Ceme­tery tour a trib­ute

The Tribune (NZ) - - NEWS -

New Zealand’s worst train dis­as­ter will be re­mem­bered this Sun­day dur­ing a tour of Woodville’s his­toric Gorge Ceme­tery.

Aboard the Welling­ton to Auck­land Christ­mas Eve ex­press that was wrecked in 1953 when the Tangi­wai Bridge col­lapsed, were brothers Neal and Paul Thomas. The pair were travelling to a church youth camp, and were among the 151 pas­sen­gers and train crew who died that night.

Their graves will be vis­ited as part of a tour that fo­cuses on peo­ple who per­ished un­der tragic cir­cum­stances.

‘‘Many of those buried in the old Woodville Gorge His­toric Ceme­tery have been vic­tims of tragedy. In pi­o­neer­ing times spe­cial­ist care as known to­day was not read­ily avail­able, the skill of the lo­cal doc­tor be­ing the only re­source,’’ tour or­gan­iser Ray Al­lott said.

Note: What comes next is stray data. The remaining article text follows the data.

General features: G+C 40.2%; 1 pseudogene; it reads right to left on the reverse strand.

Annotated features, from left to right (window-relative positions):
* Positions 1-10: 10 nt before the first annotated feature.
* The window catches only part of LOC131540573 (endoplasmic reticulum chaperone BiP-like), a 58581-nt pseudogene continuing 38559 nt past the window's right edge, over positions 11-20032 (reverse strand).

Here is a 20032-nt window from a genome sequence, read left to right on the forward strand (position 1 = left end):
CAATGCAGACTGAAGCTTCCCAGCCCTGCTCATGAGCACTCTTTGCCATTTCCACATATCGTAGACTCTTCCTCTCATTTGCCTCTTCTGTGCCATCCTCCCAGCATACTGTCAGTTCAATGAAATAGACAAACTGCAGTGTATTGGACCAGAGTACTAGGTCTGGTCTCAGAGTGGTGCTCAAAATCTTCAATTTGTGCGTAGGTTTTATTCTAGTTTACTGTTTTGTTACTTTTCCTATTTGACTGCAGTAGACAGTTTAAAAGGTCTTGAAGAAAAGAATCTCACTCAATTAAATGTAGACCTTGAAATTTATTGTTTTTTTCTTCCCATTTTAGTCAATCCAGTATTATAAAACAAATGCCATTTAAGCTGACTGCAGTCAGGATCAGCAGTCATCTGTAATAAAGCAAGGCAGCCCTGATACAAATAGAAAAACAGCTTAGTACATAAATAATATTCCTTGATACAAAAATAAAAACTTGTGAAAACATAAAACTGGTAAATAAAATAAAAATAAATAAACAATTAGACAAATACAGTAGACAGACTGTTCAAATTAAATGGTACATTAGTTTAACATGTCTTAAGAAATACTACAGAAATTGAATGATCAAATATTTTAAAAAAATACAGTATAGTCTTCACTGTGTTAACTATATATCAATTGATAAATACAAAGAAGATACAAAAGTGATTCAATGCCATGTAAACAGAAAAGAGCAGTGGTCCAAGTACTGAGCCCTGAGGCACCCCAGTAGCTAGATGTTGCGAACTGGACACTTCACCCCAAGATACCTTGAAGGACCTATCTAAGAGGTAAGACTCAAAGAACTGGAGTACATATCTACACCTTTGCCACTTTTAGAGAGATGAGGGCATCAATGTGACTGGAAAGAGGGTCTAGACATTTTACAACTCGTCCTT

Another tragic vic­tim was 7-year-old Gertrude Rose Curry.

The girl was re­mov­ing a ket­tle from the fire in De­cem­ber, 1900, when the sleeve of her dress caught fire and she was quickly en­veloped in flames, re­sult­ing in fatal burns.

In 1889, Ge­orge Kirby was work­ing on the rail­way through the Gorge, slipped and fell 12 me­tres into the river.

His widow re­ceived com­pen­sa­tion of two guineas – pos­si­bly the equiv­a­lent of $100.

A con­ducted grave site tour takes place Sun­day, July 31 at 2.30pm.

Ac­cess to the ceme­tery’s up­per gate is across the rail­way line off State High­way 3 on the Woodville side of the gorge.

The wreck­age of lo­co­mo­tive Ka 949 af­ter the Tangi­wai Bridge dis­as­ter.

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